The World Council of Churches was founded with a noble aim: to overcome the divisions of Christianity and restore the unity of purpose of Christ’s original followers. After the retirement of its founding spirit, Willem Visser ‘t Hooft, it drifted away from its original concerns, a development that accelerated after his death in 1985. Today it has shrunk in effect to a small secretariat in Geneva that draws inspiration from its obsession with the Palestinian problem and has little else currently to its credit or discredit.
The intention to create a World Council of Churches (WCC) was proclaimed at a meeting in Utrecht in 1938, where its first General Secretary, Willem Visser ‘t Hooft, was also appointed. Because of the Second World War, however, it was only in 1948, at its First Assembly, that the WCC was officially founded. Visser ‘t Hooft remained its General Secretary until 1966. Even after his retirement, he continued to wield considerable influence on its activities by serving as its Honorary President until his death in 1985.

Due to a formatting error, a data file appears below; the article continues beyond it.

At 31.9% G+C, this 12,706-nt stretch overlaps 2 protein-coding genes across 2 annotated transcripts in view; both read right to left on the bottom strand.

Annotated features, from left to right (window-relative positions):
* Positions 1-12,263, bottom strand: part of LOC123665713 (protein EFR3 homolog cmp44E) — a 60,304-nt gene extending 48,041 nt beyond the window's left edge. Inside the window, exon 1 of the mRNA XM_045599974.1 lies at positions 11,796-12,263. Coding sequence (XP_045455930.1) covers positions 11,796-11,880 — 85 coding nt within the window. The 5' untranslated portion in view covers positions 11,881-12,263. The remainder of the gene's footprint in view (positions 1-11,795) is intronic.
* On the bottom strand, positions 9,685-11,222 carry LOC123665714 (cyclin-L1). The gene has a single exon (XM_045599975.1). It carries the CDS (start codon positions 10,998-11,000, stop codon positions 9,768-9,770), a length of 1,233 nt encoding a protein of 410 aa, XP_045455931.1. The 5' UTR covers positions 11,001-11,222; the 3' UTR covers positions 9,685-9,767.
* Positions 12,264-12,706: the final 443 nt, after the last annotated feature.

During Visser ‘t Hooft’s period, the WCC placed its greatest emphasis on the need to overcome the multiple divisions of the Christian world. Gradually, the membership was expanded to include numerous Orthodox churches as well as Protestant churches. From 1968 on, Catholics began to appear as observers at WCC meetings. The Vatican, however, has not allowed Catholic churches to join the WCC. It is only Old Catholics, who broke away from the Vatican in the nineteenth century, who have become full members of the WCC.
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